I've been anticipating the arrival of the film version of the Newbery Award Winning novel to our local theater since it went into wide release a month ago.
The book was released in 1977 and I didn't become aware of it until recently, when we were unpacking our book boxes and I stumbled upon it at the bottom of a fiction pile. S' brother had given her a copy years ago, since it was one of his favorite angst-filled teen-years books - he's a literary generation behind my wife and I.
The strange name in the title got me to open the book, a quick glance at the first page turned into an hour of reading, and by the end of a busy day I managed to finish this wonderful novel.
As with many books that are a little too lengthly for reading with the girls, I encapsulated the story, taking out the more mature situations, and used the tale as bedtime storytelling fodder for my 7-year old. Previous incarnations of these types of nighty-night tales include A Wrinkle in Time, Holes, Charlotte's Web, Ring of Bright Water, and the Tales of King Arthur (more like the Monty Python version, but it works well in spoken form).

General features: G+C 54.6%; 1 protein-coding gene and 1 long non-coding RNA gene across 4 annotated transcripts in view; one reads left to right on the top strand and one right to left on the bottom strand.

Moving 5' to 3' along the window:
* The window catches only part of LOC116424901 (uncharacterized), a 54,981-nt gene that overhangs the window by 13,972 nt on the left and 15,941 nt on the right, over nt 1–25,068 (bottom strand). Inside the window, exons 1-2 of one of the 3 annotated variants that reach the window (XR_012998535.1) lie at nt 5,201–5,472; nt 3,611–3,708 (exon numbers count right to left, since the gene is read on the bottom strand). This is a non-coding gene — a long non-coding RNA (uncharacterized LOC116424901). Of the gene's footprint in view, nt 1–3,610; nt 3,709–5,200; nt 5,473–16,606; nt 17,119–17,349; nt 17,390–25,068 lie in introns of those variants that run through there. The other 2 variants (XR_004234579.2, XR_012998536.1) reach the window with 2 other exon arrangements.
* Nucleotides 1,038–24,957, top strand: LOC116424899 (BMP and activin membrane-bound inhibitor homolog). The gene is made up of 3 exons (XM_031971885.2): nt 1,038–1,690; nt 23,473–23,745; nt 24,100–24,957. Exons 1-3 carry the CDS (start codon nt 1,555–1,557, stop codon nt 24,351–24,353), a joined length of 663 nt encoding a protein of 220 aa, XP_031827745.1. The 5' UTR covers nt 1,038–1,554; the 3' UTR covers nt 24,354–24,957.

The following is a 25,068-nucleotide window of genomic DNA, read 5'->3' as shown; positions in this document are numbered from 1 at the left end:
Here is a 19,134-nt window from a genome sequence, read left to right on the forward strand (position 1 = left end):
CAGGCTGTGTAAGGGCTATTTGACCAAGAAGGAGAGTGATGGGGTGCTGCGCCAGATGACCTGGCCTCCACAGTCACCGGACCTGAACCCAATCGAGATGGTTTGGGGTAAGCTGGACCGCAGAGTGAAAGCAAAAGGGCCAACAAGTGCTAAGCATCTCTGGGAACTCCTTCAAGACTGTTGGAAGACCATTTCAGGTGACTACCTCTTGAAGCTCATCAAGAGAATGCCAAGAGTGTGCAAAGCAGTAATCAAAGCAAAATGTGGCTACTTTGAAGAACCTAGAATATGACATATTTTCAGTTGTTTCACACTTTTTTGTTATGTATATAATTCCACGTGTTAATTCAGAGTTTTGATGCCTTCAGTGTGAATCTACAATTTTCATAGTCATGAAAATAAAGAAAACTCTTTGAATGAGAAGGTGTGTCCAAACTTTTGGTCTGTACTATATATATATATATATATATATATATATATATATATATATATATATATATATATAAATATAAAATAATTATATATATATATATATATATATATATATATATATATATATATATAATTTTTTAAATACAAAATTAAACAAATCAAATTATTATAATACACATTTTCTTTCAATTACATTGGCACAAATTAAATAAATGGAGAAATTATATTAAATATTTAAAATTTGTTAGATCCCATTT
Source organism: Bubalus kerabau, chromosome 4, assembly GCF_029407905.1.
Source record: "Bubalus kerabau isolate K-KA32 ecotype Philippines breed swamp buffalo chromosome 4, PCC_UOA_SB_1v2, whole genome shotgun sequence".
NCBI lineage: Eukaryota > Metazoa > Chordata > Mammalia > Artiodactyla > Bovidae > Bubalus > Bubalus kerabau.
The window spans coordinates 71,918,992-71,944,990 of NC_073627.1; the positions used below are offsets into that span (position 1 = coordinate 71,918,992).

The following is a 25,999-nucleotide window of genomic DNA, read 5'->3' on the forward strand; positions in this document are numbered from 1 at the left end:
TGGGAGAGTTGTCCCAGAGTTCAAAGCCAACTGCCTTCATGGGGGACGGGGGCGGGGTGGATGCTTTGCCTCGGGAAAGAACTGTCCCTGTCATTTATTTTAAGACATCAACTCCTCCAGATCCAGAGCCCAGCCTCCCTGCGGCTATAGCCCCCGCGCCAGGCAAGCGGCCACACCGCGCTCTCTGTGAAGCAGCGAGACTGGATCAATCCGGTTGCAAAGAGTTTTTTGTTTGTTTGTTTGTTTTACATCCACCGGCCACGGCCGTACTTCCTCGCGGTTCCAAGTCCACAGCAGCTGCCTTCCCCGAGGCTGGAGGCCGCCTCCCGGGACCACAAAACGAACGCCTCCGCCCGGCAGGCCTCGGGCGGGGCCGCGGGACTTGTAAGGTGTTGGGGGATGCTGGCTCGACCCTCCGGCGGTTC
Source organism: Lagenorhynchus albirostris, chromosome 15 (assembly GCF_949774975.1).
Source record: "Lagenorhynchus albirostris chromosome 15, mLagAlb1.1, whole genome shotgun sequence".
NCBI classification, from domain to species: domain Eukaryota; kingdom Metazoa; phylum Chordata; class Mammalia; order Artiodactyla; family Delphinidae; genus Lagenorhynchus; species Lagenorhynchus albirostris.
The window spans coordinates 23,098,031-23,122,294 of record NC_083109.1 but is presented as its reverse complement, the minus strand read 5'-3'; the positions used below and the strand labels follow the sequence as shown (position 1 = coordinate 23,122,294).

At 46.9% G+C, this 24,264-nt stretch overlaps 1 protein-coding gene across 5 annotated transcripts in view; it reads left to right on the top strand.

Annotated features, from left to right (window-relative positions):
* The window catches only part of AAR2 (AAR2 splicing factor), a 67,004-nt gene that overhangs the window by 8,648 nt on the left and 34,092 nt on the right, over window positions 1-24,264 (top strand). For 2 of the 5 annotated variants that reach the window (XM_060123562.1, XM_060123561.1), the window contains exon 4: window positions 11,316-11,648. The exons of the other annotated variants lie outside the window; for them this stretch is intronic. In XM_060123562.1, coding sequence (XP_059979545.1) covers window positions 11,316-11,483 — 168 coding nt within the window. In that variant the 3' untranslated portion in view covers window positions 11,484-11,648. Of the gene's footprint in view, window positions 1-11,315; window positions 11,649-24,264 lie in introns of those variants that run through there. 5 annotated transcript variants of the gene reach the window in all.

While S bought popcorn and snacks, I amused myself by watching several groups of families go their separate cinematic ways in the foyer - fathers went into Theater 1 (Wild Hogs), mothers went into Theater 2 (Music and Lyrics), grandparents and kiddies escorted my family and I into the third and smallest theater.
Not to give away any movie spoilers, but when the pivotal event of the 2nd act occurs, it illicited tears from my wife, snores from my 4-year old (darkened theaters make her nap), and knowing sighs from C.
Later she told me that the "girl in the movie looked just like in your story, Daddy," but that she herself felt "a lot sadder to watch the movie than to hear my story."
"Daddy filter" is engaged and will remain in place until...forever.